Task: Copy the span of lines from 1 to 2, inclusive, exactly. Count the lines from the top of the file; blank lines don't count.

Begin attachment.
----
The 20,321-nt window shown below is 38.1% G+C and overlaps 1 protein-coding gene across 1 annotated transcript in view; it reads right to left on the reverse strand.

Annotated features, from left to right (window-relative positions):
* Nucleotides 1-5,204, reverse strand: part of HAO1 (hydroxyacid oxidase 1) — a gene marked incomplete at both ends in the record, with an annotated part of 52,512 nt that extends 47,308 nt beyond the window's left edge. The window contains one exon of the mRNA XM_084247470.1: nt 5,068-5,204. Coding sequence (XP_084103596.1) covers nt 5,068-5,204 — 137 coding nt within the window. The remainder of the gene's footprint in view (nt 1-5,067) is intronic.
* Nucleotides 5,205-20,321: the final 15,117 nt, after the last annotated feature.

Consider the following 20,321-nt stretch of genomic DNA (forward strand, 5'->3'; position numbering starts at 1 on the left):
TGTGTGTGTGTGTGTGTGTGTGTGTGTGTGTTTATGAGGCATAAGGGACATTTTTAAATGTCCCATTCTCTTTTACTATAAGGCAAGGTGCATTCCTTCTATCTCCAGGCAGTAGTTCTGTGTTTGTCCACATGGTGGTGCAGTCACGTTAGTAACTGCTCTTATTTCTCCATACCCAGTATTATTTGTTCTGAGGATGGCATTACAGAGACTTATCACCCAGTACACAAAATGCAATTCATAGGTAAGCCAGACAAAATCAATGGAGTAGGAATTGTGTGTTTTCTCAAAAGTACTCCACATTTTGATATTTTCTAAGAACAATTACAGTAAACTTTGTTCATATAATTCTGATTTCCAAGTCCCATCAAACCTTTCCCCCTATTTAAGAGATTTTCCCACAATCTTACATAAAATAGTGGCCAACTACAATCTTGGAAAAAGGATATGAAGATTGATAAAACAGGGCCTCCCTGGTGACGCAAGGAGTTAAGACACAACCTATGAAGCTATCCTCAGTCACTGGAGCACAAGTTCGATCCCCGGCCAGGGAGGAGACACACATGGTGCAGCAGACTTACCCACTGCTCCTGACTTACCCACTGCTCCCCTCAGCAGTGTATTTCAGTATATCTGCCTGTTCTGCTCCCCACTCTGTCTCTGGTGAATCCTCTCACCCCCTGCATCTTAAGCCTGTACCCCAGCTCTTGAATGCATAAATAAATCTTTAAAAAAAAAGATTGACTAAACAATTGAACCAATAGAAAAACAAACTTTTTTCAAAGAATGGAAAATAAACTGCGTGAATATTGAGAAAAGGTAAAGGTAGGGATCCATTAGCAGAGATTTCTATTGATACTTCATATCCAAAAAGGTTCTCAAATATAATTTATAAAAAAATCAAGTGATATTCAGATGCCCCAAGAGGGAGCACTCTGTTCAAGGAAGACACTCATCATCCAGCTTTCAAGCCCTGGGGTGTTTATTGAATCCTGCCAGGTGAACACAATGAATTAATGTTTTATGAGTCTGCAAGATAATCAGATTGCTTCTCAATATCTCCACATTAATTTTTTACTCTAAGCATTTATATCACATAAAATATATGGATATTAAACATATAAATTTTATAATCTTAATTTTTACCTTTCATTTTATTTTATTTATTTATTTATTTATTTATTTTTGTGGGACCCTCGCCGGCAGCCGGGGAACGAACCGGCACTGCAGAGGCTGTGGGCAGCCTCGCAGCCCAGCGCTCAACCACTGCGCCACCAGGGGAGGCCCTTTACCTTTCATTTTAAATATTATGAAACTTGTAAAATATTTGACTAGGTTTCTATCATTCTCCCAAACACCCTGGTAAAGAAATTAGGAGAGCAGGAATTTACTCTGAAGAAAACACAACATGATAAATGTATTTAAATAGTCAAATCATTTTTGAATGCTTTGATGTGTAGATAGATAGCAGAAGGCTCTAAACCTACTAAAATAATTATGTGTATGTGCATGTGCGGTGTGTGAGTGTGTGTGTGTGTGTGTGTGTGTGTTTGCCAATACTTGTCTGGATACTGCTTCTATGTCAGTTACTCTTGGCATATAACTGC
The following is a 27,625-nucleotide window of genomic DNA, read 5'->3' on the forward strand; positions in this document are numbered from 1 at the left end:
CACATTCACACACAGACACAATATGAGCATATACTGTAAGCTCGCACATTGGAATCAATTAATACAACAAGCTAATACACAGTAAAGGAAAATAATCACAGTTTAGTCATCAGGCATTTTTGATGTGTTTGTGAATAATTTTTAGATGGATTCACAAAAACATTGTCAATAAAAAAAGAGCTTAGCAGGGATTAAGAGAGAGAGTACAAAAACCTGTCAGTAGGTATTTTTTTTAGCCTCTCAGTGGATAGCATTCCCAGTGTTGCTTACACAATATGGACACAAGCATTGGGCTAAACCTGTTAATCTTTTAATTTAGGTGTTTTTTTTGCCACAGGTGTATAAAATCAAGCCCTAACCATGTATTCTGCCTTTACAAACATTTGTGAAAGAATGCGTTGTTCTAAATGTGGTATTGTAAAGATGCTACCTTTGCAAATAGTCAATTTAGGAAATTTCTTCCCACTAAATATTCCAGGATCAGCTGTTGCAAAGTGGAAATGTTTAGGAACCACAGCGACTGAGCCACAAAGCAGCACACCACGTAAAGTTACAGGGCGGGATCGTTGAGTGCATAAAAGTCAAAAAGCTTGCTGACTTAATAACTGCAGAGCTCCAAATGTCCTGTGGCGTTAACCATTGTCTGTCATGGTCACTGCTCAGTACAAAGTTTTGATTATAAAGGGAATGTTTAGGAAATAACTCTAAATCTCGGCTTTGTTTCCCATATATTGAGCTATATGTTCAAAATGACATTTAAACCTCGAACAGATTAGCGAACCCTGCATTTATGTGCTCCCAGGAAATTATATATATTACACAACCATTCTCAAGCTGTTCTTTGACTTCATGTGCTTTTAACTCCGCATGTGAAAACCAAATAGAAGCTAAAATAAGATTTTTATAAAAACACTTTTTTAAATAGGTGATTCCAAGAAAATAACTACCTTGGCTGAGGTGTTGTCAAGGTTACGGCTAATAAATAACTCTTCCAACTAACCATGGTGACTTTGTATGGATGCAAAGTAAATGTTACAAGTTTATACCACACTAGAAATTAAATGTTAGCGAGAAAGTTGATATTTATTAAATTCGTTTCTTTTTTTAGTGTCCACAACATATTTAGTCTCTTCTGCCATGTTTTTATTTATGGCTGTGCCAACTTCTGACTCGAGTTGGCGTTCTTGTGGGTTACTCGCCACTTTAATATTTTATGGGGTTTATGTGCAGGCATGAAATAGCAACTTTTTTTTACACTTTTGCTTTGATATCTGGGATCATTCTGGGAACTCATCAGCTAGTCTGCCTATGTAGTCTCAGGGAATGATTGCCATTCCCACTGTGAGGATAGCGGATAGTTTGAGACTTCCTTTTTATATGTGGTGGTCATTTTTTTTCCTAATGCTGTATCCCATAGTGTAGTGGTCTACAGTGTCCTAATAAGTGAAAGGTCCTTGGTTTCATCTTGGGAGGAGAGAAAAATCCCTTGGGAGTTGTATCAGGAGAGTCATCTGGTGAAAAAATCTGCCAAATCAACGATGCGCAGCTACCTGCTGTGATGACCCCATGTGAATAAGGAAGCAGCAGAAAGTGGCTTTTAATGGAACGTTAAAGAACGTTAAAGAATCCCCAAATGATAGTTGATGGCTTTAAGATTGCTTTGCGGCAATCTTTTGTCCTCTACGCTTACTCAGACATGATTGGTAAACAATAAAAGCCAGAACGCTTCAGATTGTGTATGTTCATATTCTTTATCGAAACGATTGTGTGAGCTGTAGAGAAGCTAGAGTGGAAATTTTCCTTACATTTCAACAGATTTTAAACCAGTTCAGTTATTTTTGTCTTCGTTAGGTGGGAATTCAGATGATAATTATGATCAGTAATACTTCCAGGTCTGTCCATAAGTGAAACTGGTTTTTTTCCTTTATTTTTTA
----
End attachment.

The 20,321-nt window shown below is 38.1% G+C and overlaps 1 protein-coding gene across 1 annotated transcript in view; it reads right to left on the reverse strand.

Annotated features, from left to right (window-relative positions):